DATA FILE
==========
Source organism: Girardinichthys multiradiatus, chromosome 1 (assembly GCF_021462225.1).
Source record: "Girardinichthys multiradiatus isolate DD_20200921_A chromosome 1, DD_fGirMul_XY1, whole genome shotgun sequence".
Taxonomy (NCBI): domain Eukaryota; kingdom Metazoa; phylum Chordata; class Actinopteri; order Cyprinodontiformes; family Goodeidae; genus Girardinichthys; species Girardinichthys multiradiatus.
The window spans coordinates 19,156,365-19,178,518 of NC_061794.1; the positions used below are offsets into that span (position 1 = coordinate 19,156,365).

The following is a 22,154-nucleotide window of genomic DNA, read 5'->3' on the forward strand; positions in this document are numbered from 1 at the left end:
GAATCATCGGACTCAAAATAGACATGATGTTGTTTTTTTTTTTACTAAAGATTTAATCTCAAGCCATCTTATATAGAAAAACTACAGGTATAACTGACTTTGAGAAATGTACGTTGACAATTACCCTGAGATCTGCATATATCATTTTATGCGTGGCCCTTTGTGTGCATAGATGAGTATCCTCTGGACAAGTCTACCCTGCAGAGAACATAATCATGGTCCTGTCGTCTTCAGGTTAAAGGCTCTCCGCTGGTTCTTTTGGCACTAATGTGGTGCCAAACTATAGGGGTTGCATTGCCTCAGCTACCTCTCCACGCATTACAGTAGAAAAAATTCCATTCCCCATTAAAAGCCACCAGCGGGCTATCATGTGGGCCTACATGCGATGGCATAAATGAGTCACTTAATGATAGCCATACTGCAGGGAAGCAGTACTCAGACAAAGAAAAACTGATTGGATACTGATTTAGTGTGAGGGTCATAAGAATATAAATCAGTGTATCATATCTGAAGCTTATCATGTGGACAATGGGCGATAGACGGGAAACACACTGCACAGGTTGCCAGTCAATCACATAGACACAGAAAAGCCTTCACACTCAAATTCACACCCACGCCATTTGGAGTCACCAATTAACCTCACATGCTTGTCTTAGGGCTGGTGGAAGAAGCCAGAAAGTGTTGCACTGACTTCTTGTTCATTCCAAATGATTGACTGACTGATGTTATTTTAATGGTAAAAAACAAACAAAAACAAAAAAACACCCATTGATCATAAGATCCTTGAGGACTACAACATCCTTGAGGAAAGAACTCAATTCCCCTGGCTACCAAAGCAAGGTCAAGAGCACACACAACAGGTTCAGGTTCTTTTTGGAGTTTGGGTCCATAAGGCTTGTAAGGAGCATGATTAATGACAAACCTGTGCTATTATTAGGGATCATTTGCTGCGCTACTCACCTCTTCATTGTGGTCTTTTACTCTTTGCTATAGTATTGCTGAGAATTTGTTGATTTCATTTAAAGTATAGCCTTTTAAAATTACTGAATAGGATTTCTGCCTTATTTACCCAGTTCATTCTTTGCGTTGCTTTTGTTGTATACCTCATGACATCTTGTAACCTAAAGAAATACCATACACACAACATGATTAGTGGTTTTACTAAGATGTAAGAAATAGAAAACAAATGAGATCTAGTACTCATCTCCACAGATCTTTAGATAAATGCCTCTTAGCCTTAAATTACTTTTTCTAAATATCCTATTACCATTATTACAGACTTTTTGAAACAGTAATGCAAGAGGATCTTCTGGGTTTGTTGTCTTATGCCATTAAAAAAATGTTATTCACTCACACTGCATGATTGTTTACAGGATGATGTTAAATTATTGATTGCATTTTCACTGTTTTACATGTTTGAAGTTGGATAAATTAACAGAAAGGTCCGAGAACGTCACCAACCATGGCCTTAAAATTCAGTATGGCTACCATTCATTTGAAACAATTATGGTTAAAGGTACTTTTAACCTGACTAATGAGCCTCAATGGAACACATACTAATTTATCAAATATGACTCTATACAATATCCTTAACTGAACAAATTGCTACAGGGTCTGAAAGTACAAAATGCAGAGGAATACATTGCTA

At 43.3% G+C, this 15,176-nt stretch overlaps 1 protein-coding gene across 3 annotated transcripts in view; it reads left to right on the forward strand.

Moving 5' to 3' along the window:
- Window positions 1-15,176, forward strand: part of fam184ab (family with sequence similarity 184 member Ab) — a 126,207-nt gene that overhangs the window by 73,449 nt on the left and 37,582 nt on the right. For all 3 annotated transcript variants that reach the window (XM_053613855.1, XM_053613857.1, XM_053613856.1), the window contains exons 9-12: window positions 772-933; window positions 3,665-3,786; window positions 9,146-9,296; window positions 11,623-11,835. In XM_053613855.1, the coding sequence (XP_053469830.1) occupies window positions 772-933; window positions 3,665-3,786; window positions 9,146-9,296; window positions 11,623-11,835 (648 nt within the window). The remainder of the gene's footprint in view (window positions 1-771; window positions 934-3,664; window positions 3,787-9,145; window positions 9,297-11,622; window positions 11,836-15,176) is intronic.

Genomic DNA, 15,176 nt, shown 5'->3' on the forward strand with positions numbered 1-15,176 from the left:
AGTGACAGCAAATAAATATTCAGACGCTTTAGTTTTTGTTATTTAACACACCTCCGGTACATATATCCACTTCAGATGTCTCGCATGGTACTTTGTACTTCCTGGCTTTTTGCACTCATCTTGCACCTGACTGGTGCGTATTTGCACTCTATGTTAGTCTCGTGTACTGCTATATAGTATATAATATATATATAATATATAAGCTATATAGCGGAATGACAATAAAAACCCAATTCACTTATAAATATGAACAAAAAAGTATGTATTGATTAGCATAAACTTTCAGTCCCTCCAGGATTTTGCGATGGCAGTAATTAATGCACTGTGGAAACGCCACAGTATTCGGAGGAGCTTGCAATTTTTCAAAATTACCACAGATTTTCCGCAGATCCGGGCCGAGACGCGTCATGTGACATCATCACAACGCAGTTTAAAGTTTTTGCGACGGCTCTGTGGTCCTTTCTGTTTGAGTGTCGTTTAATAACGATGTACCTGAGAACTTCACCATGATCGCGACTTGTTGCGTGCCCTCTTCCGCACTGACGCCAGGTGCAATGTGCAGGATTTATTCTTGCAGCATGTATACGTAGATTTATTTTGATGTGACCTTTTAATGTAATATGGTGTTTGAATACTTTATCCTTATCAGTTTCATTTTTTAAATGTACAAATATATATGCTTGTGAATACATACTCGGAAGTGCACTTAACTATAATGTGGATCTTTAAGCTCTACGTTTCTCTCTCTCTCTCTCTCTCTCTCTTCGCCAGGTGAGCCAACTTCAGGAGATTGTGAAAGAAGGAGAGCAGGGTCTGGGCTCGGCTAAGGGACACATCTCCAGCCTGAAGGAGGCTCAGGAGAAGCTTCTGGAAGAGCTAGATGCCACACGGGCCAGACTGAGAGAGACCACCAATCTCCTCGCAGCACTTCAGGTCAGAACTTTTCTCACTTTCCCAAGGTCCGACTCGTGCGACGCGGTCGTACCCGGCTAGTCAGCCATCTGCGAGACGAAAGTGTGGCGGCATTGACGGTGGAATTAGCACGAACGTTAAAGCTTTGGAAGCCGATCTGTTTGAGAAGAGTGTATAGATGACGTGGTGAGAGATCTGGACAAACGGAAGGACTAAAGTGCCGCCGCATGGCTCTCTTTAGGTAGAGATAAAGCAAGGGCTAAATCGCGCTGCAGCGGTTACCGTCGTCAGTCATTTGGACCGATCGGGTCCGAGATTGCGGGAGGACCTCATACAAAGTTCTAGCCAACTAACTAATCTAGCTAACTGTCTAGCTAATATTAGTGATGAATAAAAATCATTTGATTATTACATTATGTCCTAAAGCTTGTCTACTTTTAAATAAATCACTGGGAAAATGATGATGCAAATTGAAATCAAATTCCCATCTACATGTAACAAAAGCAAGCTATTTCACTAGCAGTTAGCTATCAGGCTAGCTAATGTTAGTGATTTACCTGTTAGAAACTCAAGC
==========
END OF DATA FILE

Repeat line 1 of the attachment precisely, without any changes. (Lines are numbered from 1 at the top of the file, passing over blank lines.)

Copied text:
Source organism: Girardinichthys multiradiatus, chromosome 1 (assembly GCF_021462225.1).